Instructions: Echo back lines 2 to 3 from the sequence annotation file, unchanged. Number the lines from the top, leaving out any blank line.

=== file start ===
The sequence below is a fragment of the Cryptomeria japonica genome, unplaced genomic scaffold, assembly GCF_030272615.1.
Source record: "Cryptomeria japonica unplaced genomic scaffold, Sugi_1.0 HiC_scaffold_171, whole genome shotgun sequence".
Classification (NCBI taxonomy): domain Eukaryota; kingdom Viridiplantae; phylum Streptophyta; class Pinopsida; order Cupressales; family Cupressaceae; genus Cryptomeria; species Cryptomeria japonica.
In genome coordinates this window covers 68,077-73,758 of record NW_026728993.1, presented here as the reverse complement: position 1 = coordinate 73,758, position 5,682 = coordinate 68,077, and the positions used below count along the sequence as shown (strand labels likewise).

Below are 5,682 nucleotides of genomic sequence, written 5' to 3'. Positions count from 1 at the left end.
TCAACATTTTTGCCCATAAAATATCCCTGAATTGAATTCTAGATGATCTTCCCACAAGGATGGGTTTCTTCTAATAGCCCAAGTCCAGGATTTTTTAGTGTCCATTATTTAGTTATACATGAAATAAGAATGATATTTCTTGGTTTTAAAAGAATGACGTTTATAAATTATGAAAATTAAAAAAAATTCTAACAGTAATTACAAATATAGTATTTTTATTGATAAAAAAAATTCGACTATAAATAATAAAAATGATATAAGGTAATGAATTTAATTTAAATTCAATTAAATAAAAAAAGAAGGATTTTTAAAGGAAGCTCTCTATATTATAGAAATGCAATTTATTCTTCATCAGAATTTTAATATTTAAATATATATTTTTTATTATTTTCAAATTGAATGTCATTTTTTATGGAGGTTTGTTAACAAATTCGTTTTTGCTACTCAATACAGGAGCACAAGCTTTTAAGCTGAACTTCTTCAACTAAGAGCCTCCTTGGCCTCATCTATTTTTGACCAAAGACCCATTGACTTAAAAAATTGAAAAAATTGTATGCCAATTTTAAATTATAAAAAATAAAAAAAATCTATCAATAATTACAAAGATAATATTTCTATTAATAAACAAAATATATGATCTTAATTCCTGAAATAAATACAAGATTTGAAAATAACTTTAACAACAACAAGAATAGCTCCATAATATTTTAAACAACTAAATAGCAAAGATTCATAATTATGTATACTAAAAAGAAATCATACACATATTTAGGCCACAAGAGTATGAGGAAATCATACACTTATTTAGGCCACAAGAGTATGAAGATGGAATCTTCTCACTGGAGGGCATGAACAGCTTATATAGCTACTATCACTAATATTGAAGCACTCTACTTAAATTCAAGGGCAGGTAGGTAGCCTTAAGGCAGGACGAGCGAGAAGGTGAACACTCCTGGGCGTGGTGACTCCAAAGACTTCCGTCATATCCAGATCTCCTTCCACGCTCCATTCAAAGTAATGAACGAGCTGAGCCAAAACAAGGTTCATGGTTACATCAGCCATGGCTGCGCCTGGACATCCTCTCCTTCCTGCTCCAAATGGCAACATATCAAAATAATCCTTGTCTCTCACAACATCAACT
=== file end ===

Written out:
Source record: "Cryptomeria japonica unplaced genomic scaffold, Sugi_1.0 HiC_scaffold_171, whole genome shotgun sequence".
Classification (NCBI taxonomy): domain Eukaryota; kingdom Viridiplantae; phylum Streptophyta; class Pinopsida; order Cupressales; family Cupressaceae; genus Cryptomeria; species Cryptomeria japonica.